We have been a bit spoiled by NBA offseasons in recent years, as the last few summers have been absolute chaos when it comes to player movement. In the last two years alone, we have seen superstars like LeBron James, Anthony Davis, Kawhi Leonard, Russell Westbrook, Paul George and Jimmy Butler all change teams. While some of those have involved trades, the offseason craziness has been buoyed by star-studded free agent classes.
This year, the free agency element won't really be there, as with Davis likely to re-sign with the Lakers there is no one set to be available who will dramatically alter the landscape of the league. If this offseason is to be as crazy as they usually are, it will require some big-time trades to go down.
With that in mind, here are five hypothetical deals that would make sense and help improve all 10 teams involved...
Warriors trade Andrew Wiggins to the Cavaliers for Kevin Love
This one may look familiar, as Wiggins and Love were traded for each other back in 2014 when Cleveland acquired Love Cleveland from Minnesota to play alongside James and Kyrie Irving, a trio that would end up winning the title in 2016. Love would give the Warriors another major piece without them having to part with the No. 2 overall pick. He's a stretch-four ideal for their small-ball brand, and he is also still a very good rebounder when the Warriors need help in that department. Imagine the spacing with lineups featuring Stephen Curry, Klay Thompson and Kevin Love. Draymond Green could fill in the gaps defensively and with his passing.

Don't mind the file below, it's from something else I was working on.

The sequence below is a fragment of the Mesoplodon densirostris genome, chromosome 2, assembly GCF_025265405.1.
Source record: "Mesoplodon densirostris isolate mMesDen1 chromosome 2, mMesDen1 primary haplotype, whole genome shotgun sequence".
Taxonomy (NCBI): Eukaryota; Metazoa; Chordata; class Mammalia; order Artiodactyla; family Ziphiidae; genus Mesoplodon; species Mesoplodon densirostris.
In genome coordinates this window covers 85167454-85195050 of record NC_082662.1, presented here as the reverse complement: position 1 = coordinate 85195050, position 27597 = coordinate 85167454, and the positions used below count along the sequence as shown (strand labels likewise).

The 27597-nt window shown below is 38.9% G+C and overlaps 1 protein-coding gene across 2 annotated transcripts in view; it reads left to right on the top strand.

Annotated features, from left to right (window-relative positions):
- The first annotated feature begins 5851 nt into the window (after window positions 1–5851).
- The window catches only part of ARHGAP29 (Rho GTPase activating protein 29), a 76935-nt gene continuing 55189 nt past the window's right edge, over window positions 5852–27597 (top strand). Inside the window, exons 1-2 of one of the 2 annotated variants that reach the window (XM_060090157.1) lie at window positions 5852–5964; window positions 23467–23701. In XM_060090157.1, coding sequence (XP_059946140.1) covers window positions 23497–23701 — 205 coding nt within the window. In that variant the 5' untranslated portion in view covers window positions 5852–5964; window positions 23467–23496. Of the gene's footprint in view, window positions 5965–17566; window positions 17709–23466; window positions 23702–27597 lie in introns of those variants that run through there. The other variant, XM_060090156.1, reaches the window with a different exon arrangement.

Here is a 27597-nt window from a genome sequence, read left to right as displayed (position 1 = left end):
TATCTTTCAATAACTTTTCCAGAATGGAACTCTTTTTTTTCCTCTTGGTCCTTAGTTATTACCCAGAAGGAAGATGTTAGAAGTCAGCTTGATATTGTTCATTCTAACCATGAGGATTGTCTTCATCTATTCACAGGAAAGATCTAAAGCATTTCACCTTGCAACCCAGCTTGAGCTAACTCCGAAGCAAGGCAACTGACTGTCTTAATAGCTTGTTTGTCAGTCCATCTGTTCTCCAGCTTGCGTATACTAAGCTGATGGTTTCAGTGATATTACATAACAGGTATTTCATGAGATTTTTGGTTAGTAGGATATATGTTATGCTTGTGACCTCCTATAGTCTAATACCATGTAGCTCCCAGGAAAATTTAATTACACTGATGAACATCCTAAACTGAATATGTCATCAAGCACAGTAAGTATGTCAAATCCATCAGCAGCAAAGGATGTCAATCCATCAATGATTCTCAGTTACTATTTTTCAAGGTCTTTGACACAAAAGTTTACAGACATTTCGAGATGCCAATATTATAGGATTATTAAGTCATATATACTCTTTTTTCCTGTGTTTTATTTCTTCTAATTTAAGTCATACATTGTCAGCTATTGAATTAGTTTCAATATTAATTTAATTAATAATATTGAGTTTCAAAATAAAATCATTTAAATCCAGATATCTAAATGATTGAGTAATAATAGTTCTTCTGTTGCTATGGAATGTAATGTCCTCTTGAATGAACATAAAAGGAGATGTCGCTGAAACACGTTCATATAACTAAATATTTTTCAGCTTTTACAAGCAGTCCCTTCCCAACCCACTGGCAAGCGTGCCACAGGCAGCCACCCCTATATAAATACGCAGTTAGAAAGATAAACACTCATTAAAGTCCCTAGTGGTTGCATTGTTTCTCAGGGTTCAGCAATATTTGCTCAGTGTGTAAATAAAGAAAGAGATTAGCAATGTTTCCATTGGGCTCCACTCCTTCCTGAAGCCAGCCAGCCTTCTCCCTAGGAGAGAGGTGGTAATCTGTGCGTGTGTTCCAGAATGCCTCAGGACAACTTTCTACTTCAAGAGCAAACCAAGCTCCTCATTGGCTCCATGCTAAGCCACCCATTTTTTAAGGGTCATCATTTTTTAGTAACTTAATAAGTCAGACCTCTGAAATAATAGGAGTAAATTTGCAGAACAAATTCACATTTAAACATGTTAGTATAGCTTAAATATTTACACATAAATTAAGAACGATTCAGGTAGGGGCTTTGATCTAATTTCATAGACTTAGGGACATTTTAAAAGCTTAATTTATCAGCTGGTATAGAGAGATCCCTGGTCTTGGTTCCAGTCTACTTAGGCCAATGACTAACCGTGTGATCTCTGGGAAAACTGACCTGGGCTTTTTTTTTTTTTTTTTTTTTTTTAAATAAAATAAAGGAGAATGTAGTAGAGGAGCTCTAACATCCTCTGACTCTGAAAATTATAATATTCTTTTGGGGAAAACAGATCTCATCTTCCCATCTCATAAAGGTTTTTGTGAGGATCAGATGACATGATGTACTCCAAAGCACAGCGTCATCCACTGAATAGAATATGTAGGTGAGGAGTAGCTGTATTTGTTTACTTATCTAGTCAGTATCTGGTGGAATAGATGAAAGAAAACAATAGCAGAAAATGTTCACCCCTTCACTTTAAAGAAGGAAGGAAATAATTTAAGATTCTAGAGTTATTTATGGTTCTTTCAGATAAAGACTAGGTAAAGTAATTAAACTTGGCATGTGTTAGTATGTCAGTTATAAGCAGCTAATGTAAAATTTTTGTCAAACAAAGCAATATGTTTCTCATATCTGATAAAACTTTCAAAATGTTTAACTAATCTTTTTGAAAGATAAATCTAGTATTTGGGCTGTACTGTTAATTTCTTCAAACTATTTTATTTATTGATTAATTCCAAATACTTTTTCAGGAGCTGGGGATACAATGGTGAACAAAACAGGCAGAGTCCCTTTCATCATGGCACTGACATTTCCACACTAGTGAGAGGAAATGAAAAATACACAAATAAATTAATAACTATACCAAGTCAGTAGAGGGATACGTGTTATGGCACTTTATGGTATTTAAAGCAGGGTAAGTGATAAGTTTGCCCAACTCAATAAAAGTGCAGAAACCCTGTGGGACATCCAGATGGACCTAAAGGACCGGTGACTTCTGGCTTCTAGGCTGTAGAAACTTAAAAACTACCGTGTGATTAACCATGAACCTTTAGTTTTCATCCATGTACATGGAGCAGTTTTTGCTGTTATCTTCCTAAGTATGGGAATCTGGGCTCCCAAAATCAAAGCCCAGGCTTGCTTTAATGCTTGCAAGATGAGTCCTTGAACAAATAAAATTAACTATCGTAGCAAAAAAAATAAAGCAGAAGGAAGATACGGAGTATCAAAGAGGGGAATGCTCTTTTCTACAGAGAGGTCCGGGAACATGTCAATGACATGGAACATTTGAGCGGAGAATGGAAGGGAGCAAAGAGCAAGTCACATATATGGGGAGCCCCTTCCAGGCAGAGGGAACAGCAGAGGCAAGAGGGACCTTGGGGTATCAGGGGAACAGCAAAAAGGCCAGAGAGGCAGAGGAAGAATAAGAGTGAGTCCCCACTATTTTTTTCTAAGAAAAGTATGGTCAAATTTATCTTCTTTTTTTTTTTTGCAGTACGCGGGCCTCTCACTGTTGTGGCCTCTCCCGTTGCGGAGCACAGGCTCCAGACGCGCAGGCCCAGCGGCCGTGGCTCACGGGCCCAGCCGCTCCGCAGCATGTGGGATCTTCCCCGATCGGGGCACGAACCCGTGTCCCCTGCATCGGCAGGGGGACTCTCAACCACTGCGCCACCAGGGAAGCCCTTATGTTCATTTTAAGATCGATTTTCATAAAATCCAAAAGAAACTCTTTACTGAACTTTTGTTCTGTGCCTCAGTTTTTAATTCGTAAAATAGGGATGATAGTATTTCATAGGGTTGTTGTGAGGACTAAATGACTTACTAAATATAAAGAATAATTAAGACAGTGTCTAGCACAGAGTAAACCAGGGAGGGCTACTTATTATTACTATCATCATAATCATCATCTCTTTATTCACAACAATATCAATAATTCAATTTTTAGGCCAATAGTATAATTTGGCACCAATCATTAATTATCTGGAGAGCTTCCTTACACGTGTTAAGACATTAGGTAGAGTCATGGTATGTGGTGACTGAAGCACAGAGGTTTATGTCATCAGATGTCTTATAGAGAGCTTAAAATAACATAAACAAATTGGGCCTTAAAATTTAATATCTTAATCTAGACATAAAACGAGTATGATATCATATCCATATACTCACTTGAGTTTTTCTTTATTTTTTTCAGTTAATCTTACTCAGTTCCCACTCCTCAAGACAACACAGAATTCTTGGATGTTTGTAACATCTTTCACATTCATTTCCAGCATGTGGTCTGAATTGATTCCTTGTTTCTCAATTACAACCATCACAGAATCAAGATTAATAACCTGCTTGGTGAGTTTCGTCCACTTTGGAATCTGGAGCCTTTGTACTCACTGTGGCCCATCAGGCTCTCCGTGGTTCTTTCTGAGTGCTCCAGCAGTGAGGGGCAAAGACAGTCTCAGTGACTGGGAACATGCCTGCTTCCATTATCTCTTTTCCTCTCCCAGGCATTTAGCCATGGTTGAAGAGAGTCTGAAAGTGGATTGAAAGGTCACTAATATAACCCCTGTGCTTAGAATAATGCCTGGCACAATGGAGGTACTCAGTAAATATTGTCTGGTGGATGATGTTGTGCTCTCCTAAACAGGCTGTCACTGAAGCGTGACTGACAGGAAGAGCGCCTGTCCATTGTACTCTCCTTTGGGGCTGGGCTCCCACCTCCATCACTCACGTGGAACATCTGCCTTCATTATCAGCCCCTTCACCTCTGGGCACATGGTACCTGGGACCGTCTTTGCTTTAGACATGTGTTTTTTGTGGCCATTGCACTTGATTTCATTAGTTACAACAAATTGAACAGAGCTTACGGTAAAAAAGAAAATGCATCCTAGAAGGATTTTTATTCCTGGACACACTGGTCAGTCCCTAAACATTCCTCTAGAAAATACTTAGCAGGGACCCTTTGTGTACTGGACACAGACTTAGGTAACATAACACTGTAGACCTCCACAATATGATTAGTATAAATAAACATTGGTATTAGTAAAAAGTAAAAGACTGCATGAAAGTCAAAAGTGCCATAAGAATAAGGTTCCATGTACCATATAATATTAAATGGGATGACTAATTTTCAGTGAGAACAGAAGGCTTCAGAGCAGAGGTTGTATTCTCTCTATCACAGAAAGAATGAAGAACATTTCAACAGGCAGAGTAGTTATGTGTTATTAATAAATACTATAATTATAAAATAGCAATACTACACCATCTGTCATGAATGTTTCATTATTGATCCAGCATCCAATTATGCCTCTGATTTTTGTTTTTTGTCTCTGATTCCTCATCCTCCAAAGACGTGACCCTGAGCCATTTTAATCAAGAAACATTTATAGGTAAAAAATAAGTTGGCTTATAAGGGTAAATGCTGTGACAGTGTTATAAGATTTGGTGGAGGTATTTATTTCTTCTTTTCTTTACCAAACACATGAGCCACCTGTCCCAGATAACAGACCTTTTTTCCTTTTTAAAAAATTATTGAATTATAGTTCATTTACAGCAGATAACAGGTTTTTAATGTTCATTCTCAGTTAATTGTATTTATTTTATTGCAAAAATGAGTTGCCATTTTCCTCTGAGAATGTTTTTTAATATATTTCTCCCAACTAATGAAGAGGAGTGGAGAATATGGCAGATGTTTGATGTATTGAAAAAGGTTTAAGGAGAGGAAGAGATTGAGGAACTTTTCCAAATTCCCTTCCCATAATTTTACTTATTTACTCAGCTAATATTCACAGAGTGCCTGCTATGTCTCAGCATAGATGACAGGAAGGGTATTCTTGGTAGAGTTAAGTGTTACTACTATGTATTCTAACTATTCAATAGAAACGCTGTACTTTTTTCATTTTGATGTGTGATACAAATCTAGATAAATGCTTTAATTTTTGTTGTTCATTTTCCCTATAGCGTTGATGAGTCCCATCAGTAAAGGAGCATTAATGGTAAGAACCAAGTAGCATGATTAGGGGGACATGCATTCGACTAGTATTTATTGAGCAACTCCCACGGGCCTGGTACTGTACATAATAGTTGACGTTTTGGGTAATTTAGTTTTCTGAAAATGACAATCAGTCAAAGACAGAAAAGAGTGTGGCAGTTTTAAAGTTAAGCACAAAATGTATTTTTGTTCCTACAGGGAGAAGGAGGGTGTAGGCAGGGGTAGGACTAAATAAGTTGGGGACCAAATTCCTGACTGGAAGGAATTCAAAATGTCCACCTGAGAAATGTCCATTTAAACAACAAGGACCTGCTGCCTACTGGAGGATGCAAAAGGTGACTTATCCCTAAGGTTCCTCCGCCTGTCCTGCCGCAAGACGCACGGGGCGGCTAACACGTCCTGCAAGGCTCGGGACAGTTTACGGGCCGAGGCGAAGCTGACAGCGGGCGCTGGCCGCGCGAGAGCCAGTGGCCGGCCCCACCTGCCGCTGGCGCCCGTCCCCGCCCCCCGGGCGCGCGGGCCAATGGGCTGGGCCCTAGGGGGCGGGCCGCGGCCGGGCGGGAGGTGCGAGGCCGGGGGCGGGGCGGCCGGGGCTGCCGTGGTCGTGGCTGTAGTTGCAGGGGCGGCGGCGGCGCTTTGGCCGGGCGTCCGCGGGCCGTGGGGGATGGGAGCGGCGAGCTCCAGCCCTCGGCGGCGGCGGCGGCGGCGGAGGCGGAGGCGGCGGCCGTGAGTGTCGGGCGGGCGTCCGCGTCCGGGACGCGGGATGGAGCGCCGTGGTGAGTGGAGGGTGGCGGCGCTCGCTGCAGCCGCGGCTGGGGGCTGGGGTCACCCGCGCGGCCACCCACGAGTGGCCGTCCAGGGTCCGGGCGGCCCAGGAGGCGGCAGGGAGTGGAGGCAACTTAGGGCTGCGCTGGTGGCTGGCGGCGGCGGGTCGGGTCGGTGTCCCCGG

Wiggins could go back to Cleveland where he was drafted first overall in 2014 and only played a few Summer League games with the team before he was shipped to the Timberwolves. The Cavs are light at the wing position and could use another athlete to run the fastbreak with their two recently drafted guards - Darius Garland and Collin Sexton. While Cleveland wouldn't get the first-round pick they might covet in a Love deal, they would get younger with Wiggins, who is still only 25 and not yet in his prime.
Sixers trade Ben Simmons to the Clippers for Paul George and Landry Shamet
Now, this one would be a blockbuster deal. The Clippers would get one of the best young players in the league in Simmons, who would help them remain a good defensive team while adding a new element with his passing ability. The Clippers would just need to add some shooting to help balance things out. Simmons would also help rebound, which could become a question for them if Montrezl Harrell leaves in free agency.
It is fair to question whether Philly would do this deal, as Simmons is six years younger than George. But the Sixers would also get back Shamet, whom they traded to L.A. for Tobias Harris. He's a solid young two-guard who has the potential to be one of the league's best shooters. And George could play well off of Joel Embiid, potentially giving them a better shot at chasing a title in the next two-to-three years than they would have with Simmons.
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Wizards trade Troy Brown Jr. and Jerome Robinson to the Magic for Mo Bamba